confused. Also, I'm using IE.

thanks!
Jun 27 '08 #3

P: n/a
sj************@gmail.com wrote:
mmmm... any chance you can show me how by altering my code? I'm still
confused. Also, I'm using IE.

thanks!
An alternative is a function that returns a function that uses apply to
bind this to the called function:

/*
* o = object
* f = function name
*/
function EventObjectBind(o, f)
{
return function(){o[f].apply(o, arguments)}
}
You use it like this:

element.onscroll = EventObjectBind(this, 'elementScrolled');
Jun 27 '08 #4

P: n/a
sj************@gmail.com wrote:
Here is the scenario:

I have a javascript class
There is no such thing so far, the target implementations are
prototype-based object-oriented programming languages.

You have a _constructor_ for an object.
defined with methods whereas each has
references to "this." As everyone is aware of, when you attach and
event from an element to a class method and the class method
references "this", the scope of "this" refers not to the class but
rather to the element firing the event.
So much for "everyone" aware of something that does not even exist.
So, lets consider the following code:

function objclass {
this.parentDiv = document.getElementById("parentdiv");
this.x = 0;
this.y = 0;

this.elementScrolled = elementScrolled;
this.createElement= createElement;
}

function elementScrolled() {
this.x = this.parentDiv.scrollLeft;
this.y = this.parentDiv.scrollTop;
alert(this.x + "x" + this.y);
}

function createElement() {
var element = document.createElement("div");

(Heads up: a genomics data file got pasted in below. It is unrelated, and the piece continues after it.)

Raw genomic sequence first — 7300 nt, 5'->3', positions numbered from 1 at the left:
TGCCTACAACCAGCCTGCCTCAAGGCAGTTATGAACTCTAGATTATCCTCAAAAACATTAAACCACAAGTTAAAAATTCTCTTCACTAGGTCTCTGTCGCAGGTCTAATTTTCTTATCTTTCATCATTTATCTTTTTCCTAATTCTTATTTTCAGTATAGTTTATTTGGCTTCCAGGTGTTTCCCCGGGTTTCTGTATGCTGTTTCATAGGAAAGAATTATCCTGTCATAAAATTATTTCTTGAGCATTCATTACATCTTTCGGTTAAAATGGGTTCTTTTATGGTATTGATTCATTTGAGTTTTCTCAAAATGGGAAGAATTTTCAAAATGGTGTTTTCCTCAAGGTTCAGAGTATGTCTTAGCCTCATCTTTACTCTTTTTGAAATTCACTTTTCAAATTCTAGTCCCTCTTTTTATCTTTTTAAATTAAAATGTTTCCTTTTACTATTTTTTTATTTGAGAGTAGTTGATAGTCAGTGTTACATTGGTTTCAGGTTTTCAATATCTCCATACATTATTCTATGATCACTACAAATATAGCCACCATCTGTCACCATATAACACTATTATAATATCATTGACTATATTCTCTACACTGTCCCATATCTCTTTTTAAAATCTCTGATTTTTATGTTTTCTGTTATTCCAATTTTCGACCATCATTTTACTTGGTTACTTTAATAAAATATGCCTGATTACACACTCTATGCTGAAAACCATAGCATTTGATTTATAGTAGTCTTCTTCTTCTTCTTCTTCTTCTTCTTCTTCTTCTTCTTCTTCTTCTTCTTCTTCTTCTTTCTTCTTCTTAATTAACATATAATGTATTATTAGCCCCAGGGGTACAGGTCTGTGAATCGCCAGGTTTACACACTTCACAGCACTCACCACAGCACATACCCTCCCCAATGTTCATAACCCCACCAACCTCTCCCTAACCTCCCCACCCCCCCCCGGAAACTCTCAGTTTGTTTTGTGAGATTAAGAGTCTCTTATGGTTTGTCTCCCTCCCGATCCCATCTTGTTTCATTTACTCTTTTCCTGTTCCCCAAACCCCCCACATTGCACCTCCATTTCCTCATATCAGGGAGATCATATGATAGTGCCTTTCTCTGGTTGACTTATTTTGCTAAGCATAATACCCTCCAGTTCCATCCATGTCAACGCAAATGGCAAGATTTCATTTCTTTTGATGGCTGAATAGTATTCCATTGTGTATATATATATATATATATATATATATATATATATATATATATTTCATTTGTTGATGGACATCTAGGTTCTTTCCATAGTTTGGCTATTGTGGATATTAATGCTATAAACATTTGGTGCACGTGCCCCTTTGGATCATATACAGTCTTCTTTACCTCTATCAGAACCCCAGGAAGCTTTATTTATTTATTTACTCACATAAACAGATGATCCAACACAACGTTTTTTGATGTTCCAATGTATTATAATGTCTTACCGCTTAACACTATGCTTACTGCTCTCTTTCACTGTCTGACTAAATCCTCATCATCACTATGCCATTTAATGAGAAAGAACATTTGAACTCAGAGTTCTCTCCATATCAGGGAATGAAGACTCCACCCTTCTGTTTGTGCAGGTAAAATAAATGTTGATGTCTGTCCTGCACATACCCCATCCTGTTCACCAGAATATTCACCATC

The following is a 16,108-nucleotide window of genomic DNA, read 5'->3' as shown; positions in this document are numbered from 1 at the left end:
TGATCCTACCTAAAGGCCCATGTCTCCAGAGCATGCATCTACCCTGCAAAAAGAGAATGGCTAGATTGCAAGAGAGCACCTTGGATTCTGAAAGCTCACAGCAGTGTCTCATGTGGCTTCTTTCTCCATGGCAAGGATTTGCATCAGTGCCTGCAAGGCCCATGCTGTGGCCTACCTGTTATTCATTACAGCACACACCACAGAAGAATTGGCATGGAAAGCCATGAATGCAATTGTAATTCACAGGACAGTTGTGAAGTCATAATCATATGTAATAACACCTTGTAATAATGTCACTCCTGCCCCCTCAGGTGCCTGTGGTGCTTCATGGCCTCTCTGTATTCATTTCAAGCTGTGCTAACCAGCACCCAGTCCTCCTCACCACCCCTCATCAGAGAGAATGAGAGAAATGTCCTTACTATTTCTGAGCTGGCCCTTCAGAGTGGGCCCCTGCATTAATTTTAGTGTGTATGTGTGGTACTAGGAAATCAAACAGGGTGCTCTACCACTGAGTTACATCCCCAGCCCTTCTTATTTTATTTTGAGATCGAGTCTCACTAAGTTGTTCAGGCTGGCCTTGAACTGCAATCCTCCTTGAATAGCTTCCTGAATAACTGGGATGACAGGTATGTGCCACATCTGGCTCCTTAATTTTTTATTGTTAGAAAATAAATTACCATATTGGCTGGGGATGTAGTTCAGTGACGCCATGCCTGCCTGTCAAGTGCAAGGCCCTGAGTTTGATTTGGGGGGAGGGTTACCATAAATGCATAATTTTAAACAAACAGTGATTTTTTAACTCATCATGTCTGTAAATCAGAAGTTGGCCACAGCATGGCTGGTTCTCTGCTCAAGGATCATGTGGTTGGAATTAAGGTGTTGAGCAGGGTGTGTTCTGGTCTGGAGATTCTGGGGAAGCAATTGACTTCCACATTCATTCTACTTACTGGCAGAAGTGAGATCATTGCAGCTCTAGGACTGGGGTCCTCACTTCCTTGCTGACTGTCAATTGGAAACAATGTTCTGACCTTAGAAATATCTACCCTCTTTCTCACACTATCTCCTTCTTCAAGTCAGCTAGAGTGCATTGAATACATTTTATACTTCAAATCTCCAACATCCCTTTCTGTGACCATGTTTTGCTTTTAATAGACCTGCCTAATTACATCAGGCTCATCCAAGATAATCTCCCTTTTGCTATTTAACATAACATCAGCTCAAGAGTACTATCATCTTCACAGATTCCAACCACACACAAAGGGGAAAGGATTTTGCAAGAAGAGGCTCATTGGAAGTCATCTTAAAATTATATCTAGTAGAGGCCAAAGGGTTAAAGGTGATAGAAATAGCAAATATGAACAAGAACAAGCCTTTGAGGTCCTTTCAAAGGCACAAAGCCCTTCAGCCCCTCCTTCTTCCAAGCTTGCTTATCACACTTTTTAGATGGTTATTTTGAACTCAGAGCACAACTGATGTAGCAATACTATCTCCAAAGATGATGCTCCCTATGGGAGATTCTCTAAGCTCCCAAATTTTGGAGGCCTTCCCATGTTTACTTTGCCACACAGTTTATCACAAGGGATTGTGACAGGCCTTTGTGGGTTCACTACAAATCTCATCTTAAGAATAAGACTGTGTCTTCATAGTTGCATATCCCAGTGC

element.id = "parentdiv";
element.onscroll = this.elementScrolled();
There isn't really a need for this method, your constructor can do all that.

You are assigning the return value of the method here instead of a reference
to it. But even if you omitted the `()', it will not work as desired
because the right-hand side would be just a reference to a Function object
that does not "know" of an owning object.

Therefore, you are looking for

var me = this;
element.onscroll = function() {
me.elementScrolled();
};

Besides, `onscroll' is a proprietary property that should be feature-tested
for before being used.

And for recent implementations it is unnecessary to declare the method globally:

objclass.prototype.elementScrolled = function(...) {
this.x = ...
...
};

Or, if you need a closure over the constructor's execution context:

function objclass(...)
{
...

this.elementScrolled = function(...) {
this.x = ...
...
};

...
}

By convention, your constructor identifier should begin with a capital
letter (here: at least Objclass, or probably something more descriptive);
other identifiers, except those for constants, should not.
this.parentDiv.appendChild(element);
}

If I run this code, the references to this.x and this.y return
nothing... or "undefined."
In fact, with your current code the event listener would never be called
because the premature method call returns `undefined' (as there is no
`return' statement in it that says otherwise) and so `undefined' is assigned
to the `onscroll' property.
How do I solve this problem? I want to be able to access the "this"
reference within my event handler. Any quick fix suggestions?
HTH

PointedEars
--
Prototype.js was written by people who don't know javascript for people
who don't know javascript. People who don't know javascript are not
the best source of advice on designing systems that use javascript.
-- Richard Cornford, cljs, <f8*******************@news.demon.co.uk>
Jun 27 '08 #5